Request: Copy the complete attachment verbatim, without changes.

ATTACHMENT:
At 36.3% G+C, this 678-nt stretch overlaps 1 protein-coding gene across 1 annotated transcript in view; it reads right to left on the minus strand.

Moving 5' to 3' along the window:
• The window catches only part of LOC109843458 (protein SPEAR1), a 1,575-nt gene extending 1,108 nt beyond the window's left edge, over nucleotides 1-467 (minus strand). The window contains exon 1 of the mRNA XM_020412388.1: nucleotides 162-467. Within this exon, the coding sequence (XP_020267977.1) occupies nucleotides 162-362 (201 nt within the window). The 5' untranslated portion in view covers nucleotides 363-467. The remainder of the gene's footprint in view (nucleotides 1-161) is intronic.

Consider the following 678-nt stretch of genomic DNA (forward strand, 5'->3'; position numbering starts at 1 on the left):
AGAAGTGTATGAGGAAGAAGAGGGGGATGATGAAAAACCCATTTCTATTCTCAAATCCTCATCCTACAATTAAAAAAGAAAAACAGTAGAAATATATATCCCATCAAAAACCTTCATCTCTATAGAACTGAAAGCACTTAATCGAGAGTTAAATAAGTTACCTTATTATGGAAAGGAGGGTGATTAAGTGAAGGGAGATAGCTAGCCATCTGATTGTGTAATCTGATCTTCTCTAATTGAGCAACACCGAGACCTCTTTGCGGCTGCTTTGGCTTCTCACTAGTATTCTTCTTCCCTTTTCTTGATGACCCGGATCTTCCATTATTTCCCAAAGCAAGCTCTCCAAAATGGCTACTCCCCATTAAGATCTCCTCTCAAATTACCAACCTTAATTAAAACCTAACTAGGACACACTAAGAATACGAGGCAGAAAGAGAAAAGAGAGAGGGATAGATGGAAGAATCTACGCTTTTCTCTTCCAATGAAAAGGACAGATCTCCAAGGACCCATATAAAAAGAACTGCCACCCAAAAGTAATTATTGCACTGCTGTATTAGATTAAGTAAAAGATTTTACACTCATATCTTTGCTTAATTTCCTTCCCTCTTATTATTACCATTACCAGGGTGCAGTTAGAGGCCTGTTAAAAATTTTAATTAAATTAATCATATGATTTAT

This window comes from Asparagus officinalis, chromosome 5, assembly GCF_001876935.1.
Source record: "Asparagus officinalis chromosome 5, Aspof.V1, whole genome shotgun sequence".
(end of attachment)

At 36.3% G+C, this 678-nt stretch overlaps 1 protein-coding gene across 1 annotated transcript in view; it reads right to left on the minus strand.

Moving 5' to 3' along the window:
• The window catches only part of LOC109843458 (protein SPEAR1), a 1,575-nt gene extending 1,108 nt beyond the window's left edge, over nucleotides 1-467 (minus strand). The window contains exon 1 of the mRNA XM_020412388.1: nucleotides 162-467. Within this exon, the coding sequence (XP_020267977.1) occupies nucleotides 162-362 (201 nt within the window). The 5' untranslated portion in view covers nucleotides 363-467. The remainder of the gene's footprint in view (nucleotides 1-161) is intronic.

Consider the following 678-nt stretch of genomic DNA (forward strand, 5'->3'; position numbering starts at 1 on the left):
AGAAGTGTATGAGGAAGAAGAGGGGGATGATGAAAAACCCATTTCTATTCTCAAATCCTCATCCTACAATTAAAAAAGAAAAACAGTAGAAATATATATCCCATCAAAAACCTTCATCTCTATAGAACTGAAAGCACTTAATCGAGAGTTAAATAAGTTACCTTATTATGGAAAGGAGGGTGATTAAGTGAAGGGAGATAGCTAGCCATCTGATTGTGTAATCTGATCTTCTCTAATTGAGCAACACCGAGACCTCTTTGCGGCTGCTTTGGCTTCTCACTAGTATTCTTCTTCCCTTTTCTTGATGACCCGGATCTTCCATTATTTCCCAAAGCAAGCTCTCCAAAATGGCTACTCCCCATTAAGATCTCCTCTCAAATTACCAACCTTAATTAAAACCTAACTAGGACACACTAAGAATACGAGGCAGAAAGAGAAAAGAGAGAGGGATAGATGGAAGAATCTACGCTTTTCTCTTCCAATGAAAAGGACAGATCTCCAAGGACCCATATAAAAAGAACTGCCACCCAAAAGTAATTATTGCACTGCTGTATTAGATTAAGTAAAAGATTTTACACTCATATCTTTGCTTAATTTCCTTCCCTCTTATTATTACCATTACCAGGGTGCAGTTAGAGGCCTGTTAAAAATTTTAATTAAATTAATCATATGATTTAT

This window comes from Asparagus officinalis, chromosome 5, assembly GCF_001876935.1.
Source record: "Asparagus officinalis chromosome 5, Aspof.V1, whole genome shotgun sequence".